Wednesday, August 09, 2017

It's a lonely road

This act of humble self-abasement does not only come as a sharp contrast to Israel’s rebellious attitude, but also raises the question of why Moses would do this. After all, he has just condemned Israel’s behavior by shattering the covenant tablets? This brings us back to the twofold role of the prophet. On the one hand, he confronts and rebukes the people’s sin with divine authority, and on the other hand, he entreats YHWH with reverent boldness on behalf of the people. This puts the mediator in an uncomfortable position, as he is caught up between announcing judgment and pleading with YHWH for mercy and pardon in an act of costly intercession. Muffs comments, “Only boundless spiritual bravery allows the prophet to suffer the great loneliness of one who stands in the breach and at the same time to call on the people that does not listen.” [Muffs, Love and Joy, 32].—Standing in the Breach, pages 142–43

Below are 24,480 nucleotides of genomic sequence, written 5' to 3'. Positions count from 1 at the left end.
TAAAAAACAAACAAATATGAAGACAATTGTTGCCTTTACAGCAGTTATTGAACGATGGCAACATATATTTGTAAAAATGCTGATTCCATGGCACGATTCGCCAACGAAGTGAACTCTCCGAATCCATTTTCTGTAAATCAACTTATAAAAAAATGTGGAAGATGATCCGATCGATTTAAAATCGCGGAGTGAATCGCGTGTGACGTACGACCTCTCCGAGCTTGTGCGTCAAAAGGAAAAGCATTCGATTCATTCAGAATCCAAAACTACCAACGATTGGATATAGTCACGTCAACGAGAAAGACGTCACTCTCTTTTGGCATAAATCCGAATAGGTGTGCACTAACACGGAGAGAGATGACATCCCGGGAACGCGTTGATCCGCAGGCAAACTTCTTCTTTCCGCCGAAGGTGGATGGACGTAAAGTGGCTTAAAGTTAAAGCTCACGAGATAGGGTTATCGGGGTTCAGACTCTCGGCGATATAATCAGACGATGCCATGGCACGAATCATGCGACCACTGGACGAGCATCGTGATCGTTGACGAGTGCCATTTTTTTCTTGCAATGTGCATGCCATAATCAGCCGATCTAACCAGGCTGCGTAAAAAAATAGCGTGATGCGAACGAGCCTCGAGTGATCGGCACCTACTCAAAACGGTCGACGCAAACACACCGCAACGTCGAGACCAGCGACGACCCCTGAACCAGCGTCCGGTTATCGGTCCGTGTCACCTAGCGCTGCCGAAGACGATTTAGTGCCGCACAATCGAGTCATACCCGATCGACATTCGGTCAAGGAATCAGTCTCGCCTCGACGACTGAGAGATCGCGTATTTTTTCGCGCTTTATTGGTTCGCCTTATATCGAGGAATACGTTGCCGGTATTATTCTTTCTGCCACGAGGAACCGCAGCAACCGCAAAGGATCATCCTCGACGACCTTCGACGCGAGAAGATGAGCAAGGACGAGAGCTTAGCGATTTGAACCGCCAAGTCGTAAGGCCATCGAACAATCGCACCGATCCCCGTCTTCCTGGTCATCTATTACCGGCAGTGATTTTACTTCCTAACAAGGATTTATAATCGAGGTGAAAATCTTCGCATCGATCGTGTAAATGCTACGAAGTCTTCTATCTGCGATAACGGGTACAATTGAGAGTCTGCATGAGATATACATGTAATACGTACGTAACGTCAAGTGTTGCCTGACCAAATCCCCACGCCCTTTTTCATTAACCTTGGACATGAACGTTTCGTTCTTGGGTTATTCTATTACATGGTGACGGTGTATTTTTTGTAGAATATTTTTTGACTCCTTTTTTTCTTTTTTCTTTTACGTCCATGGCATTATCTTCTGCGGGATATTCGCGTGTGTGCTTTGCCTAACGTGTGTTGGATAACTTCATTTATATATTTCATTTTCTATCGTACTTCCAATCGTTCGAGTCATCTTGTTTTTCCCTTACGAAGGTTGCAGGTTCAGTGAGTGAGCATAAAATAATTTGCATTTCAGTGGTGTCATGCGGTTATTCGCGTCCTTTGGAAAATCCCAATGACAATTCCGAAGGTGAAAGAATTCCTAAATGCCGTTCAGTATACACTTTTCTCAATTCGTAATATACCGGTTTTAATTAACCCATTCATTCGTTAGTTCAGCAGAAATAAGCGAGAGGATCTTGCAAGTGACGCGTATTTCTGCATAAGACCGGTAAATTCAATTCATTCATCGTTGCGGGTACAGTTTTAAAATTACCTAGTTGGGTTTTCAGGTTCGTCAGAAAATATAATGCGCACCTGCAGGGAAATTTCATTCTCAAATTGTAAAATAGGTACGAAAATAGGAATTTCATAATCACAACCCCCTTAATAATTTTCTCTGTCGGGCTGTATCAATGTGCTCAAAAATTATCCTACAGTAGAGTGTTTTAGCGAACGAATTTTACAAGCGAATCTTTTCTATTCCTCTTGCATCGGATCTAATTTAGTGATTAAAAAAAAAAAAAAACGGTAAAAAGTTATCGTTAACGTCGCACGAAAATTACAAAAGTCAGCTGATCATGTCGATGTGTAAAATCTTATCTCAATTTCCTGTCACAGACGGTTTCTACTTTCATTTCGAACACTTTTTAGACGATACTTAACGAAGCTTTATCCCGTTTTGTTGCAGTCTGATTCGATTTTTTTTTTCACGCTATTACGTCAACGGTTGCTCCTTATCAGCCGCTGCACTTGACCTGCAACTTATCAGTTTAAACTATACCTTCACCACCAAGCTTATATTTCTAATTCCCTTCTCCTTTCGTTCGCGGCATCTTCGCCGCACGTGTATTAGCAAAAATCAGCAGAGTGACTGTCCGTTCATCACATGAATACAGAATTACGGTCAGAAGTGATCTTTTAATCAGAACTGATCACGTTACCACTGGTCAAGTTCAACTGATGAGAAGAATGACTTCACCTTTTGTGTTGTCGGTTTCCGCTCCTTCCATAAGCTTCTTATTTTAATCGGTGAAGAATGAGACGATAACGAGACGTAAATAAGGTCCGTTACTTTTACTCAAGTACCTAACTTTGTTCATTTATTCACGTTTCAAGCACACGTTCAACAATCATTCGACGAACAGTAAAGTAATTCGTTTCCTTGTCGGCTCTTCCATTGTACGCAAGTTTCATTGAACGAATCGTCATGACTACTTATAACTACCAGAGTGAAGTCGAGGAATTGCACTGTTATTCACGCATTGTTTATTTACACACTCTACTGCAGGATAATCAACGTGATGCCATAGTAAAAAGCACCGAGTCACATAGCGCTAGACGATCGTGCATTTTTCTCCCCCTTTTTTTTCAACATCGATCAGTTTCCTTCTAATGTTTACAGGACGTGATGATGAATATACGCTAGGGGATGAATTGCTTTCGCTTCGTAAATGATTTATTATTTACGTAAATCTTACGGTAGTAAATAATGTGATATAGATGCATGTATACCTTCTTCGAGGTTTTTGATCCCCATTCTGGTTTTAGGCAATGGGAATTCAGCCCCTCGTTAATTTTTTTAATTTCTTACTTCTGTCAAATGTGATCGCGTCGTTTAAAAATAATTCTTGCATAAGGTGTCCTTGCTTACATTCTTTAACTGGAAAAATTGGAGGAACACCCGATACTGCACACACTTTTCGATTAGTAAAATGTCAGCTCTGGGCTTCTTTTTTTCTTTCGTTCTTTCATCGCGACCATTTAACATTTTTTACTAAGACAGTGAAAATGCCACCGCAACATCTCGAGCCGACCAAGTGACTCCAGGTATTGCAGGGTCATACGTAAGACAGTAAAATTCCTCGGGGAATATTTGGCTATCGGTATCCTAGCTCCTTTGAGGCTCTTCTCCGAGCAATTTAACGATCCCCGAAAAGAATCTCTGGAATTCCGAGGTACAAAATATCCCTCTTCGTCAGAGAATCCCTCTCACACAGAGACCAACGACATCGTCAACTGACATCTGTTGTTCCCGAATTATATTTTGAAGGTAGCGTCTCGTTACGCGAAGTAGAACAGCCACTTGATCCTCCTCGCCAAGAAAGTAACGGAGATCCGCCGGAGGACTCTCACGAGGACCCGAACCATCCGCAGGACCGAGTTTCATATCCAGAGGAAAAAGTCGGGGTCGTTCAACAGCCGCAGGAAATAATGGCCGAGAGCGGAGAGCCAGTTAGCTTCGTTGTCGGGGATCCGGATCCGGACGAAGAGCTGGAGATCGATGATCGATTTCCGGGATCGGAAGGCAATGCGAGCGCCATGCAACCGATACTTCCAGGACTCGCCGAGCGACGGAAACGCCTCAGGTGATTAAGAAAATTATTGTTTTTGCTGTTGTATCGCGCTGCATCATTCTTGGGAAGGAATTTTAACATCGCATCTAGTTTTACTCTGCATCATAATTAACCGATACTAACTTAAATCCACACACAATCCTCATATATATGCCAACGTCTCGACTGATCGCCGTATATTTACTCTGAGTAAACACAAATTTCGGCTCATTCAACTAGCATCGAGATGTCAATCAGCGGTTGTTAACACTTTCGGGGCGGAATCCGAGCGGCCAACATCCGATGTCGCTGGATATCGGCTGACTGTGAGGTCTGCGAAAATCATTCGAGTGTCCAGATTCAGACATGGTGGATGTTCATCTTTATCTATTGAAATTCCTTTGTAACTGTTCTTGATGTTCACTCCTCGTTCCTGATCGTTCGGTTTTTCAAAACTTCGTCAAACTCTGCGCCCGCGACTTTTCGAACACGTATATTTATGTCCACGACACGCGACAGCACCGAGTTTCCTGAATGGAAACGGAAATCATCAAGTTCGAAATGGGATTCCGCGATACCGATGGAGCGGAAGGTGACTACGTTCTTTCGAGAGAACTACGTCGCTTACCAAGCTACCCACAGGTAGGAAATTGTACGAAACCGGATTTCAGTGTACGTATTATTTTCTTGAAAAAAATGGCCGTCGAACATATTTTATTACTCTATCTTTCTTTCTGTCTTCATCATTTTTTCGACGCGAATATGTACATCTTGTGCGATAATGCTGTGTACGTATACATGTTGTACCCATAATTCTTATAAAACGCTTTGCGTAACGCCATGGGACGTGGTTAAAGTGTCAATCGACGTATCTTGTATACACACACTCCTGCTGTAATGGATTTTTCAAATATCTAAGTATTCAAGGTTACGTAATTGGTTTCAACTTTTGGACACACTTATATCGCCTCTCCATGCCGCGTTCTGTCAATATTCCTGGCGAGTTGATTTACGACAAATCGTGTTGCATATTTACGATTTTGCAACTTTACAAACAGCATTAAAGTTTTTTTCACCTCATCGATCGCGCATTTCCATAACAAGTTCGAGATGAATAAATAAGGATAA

<idle musing>
A.W. Tozer said that it was a lonely road to travel for those who were totally sold out to God. Moses is one of the first to exemplify that. Later prophets will travel the same road—think of Jeremiah!
</idle musing>

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